Installer, the online resource for heating, plumbing and renewables professionals highlights the bird welfare benefits of using Lumicity:
Lumicity Limited is expanding and enhancing its offering in the UK poultry sector, where shifting to renewable energy can result in substantial savings and bird welfare improvements.
Lumicity will finance and construct energy efficient poultry houses that incorporate biomass heating systems, solar PV, LED lighting, and rainwater harvesting and filtration systems on behalf of its customers.
Lumicity’s Founder and CEO Tristan Fischer said: “The agricultural sector is a competitive and price sensitive environment. Rising commodity prices have been driving up costs, and increased competition between supermarkets has put pressure on food prices.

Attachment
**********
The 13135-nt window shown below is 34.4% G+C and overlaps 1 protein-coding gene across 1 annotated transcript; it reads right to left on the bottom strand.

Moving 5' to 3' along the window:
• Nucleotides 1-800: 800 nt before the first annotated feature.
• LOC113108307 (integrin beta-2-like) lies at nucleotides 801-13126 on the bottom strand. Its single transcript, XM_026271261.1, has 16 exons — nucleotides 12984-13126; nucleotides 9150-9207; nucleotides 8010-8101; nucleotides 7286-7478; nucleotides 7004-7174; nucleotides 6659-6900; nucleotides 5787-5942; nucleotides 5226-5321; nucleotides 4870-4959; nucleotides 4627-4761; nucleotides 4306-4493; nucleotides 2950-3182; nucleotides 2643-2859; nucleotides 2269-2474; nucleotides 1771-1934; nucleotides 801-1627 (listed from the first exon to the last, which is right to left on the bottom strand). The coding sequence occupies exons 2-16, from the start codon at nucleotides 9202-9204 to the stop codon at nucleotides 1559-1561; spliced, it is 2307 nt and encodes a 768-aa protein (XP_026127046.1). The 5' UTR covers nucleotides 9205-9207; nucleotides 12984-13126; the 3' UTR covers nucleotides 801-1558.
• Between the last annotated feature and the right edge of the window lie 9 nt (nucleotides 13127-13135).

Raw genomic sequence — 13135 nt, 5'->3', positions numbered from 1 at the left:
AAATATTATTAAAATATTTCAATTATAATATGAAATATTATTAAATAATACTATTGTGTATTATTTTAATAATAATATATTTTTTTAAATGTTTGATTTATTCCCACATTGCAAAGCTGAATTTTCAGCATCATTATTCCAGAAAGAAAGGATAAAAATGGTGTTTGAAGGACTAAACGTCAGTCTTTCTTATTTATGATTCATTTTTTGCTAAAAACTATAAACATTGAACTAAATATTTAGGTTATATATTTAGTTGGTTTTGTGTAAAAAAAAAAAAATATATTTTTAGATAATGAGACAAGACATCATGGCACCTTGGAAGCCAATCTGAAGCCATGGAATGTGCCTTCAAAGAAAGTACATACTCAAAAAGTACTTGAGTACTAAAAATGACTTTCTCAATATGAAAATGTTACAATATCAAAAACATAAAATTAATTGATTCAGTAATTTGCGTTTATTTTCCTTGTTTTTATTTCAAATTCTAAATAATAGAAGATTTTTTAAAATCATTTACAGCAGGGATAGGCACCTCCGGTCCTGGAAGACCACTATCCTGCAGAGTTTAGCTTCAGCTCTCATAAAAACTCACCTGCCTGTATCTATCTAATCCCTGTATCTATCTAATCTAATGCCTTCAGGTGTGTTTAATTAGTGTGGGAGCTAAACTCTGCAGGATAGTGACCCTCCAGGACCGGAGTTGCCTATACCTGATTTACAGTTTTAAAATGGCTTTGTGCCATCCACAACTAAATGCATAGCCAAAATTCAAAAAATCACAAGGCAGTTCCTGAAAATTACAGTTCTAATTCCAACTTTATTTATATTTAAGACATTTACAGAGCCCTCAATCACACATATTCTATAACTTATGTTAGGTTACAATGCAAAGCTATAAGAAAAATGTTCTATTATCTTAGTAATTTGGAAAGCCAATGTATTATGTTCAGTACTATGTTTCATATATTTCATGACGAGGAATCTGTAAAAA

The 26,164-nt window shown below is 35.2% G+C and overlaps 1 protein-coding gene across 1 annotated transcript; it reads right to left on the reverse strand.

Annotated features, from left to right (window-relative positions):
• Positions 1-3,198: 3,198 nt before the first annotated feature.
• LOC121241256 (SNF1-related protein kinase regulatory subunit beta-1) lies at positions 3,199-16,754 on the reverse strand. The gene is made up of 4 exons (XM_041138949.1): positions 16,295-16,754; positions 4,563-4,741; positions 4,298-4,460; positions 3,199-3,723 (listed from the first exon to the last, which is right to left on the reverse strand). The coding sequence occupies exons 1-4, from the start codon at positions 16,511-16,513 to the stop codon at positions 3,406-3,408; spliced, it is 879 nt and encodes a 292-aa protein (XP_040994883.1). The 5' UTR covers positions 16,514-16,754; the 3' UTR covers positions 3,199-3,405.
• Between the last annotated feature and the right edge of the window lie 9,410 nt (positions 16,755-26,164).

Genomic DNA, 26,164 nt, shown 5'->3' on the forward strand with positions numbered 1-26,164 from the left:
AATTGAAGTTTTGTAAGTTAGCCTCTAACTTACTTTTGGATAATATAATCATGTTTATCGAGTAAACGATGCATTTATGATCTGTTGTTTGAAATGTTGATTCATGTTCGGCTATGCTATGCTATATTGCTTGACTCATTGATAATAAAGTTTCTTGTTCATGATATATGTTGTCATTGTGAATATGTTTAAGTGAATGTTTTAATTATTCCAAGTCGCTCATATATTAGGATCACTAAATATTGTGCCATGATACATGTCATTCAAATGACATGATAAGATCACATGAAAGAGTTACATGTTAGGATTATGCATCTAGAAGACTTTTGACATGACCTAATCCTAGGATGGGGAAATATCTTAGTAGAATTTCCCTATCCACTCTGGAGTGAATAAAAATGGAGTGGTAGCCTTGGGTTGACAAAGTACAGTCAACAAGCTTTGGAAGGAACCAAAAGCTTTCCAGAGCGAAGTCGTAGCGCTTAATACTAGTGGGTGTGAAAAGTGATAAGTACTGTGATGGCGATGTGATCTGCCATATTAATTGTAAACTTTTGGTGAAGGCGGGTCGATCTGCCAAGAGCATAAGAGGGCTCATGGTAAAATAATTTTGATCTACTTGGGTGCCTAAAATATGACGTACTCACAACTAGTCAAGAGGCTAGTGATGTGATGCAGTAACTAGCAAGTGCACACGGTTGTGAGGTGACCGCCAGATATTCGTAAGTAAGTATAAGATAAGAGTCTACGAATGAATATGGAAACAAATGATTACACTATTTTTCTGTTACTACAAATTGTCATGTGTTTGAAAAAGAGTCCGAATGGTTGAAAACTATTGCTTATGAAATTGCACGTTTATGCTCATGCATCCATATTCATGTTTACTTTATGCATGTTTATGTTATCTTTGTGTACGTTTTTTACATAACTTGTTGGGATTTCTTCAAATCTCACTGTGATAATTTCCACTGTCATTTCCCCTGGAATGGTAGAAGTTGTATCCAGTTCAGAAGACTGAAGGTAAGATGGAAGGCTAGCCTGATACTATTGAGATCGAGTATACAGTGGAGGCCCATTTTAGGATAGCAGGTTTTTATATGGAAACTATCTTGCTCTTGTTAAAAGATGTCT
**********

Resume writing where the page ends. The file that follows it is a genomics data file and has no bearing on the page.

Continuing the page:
“That is why farmers are focused on finding ways to reduce costs. The investment from RWE will allow Lumicity to help farmers to become more energy efficient, which will not only reduce energy costs, but also reduce feed costs combined with an accelerated growth cycle, with no upfront investment by them. The agritech solutions we provide are good for our customers, good for the environment and good for bird welfare.”
Lumicity has in-depth experience in the poultry sector and has already installed £25m of Biomass heating systems across 248 turkey sheds owned by Bernard Matthews, the UK’s number one turkey producer, the largest such installation in the UK.
The Company is currently developing a number of poultry projects and plans to finance and develop over c. £100 million in this sector over the next 12 months.
There is no requirement for farmers to have access to upfront capital or experience with renewable energy when they work with Lumicity, as the Company deals with the planning processes, sources the best technologies and suppliers and pays for the installation, maintenance and operation of the sheds. In return, the farmer enters into a lease and energy contracts, paying a fixed tariff for the energy and fitted out buildings and after 25 years the building and equipment reverts to the farmers’ ownership.
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